Movie Name: Raat Akeli Hai
Cast: Nawazuddin Siddiqui, Radhika Apte
Director: Honey Trehan
A truck topples a car. The truck driver mercilessly kills the two occupants of the car, the woman by slashing her throat and the driver by smashing his head with a huge boulder, and later pours acid over the body to leave no traces behind. Soon, the story moves five years ahead with Nawazuddin Siddiqui’s mother trying to find a ‘decent bride’ for her son. But their conversation is interrupted when Jatil Yadav (Nawazuddin) gets a call to report to duty, as a wealthy old man, Rughubeer Singh (Khalid Tyagii), has been murdered.
That’s how Nawazuddin Siddiqui and Radhika Apte-starrer Raat Akeli Hai begins its two-and-a-half-hour journey. The prime suspect of the murder is Raghubeer’s young newlywed wife Radha (Radhika Apte), who he married an hour back, and had all the motives to finish off the oldie. Radha was the old man’s mistress and the entire family dislikes her. Moreso because after his death, she becomes the sole owner of the property.
Set in Kanpur, Raat Akeli Hai is a locked-room mystery that keeps its viewers hooked, as Inspector Jatil Yadav tries to unearth the truth and find out who the killer is. It has to be like that, he is our hero after all. At one point, you might feel Jatil getting entrapped in the web of lies but his instincts eventually turn out to be true.
Half-way through the film, viewers might feel the culprit has been caught but soon you get to realise the story is far from over and there is more to this than meets the eye. Further investigation links the twin murders (we told you about in the beginning) with Raghubeer’s death and skeletons come tumbling out of the closet.
A still from Raat Akeli Hai.
Raat Akeli Hai marks casting director Honey Trehan’s directorial debut and he nicely keeps the viewers engaged with interesting twists. The film focusses on Singh family’s story and how gradually Jatil manages to get the family secrets out. The ‘Raat’ part was beautifully utilised within the film. Credit to Trehan for that.
The film boasts of a good ensemble cast, which includes Nawazuddin Siddiqui, Radhika Apte, Aditya Srivastava, Ila Arun, Shweta Tripathi, Shivani Raghuvanshi, Tigmanshu Dhulia and Nishant Dahiya, among others.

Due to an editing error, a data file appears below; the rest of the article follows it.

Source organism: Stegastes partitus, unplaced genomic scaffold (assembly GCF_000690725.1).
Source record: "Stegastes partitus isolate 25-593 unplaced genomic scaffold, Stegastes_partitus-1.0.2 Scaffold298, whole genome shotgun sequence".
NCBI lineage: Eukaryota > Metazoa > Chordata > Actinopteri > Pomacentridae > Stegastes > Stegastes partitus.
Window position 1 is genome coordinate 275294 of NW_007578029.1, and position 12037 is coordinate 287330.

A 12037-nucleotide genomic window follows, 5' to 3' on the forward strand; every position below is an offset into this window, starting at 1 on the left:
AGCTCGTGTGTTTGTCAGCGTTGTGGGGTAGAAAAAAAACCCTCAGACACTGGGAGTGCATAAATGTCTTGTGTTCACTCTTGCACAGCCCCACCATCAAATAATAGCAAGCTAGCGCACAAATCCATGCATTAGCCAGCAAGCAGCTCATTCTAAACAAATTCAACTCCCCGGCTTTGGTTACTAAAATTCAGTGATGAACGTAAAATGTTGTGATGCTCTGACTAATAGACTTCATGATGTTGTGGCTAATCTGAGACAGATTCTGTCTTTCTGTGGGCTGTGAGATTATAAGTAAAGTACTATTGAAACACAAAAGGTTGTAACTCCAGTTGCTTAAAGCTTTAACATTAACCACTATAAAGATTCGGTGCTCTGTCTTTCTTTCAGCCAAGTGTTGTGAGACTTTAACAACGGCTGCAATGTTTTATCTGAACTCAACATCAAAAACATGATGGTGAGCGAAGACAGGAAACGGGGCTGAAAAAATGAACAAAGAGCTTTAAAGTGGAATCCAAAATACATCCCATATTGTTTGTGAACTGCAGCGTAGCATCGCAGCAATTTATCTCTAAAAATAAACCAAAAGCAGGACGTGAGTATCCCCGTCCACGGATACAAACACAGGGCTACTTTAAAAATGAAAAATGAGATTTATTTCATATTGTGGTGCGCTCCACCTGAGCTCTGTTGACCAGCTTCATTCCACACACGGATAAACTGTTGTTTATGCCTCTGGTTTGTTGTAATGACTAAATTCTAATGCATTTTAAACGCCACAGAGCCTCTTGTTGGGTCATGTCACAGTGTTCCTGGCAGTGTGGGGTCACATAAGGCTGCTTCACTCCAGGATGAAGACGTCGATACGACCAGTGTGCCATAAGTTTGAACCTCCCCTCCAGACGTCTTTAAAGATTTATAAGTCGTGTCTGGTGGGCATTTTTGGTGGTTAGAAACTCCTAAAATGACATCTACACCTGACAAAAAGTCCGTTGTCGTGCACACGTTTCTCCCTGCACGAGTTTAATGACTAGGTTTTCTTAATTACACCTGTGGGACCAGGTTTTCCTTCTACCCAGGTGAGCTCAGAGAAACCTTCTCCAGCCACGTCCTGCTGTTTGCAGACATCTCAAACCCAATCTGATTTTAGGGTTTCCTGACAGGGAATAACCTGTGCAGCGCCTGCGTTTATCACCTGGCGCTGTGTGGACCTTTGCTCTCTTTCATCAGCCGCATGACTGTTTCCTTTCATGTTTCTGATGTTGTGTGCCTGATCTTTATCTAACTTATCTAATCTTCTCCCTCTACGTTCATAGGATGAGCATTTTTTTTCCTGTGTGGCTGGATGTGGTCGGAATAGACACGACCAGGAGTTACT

Nawazuddin is at his usual best. He is perfect as Jatil Yadav, investigating the case. He might not agree but he is insecure about his dark complexion. You get to know about it when you see him applying Fair & Lovely – oops, GLow & Lovely – the tube of which is hidden behind his mirror. He might tell his mother he is not interested in getting married but actually is waiting to meet the love of his life.
Radhika Apte might be one of the prime suspects but is also a victim. The complexities of her character, which lasted for the initial half-an-hour, was brought out nicely by the actor. Nawazuddin and Radhika, who have worked before in a few films and series, had subtle chemistry in the film. When Jatil makes an advance towards Radha and she turns her face away. Jatil asks if he is too plain Jane for her, but she surprises him and the viewers with her response, “Zung khaya hai hamara dil (My heart is covered with rust).” The undercurrent of sexual tension between the two, which the makers deliberately underplayed, was interesting to watch.
Actor Aditya Srivastava, who we’ve seen aplenty on CID, plays MLA Munna Raja, who is the victim’s friend and confidant. And, just like any other politician, is unapologetic to use his connections to turn the course of the investigation. Veteran actress and singer Ila Arun is seen as Jatil’s mother, who is obsessed with getting him married. Honestly, we would have liked to see a little more of Ila in the film.
Shivani Raghuvanshi of Made In Heaven fame is also one of the suspects and plays a pivotal role in the film. Most of the characters in the movie have their own back story, which gives the narrative momentum.
Writer Smita Singh deserves credit toot. She did a great job with the story and kept the thrill alive till the end. That the viewer keeps guessing who the killer is, is proof. Though the film gets dark in parts, quite literally, it holds your attention. When the mystery unfolds, it doesn’t leave you shocked as the entire storyline had prepared you for this end. Yet, it doesn’t disappoint you. Lovers of the whodunit genre will like this unconventional mystery-thriller.
If you love watching murder-mysteries and guessing who the killer is, don’t miss this one.
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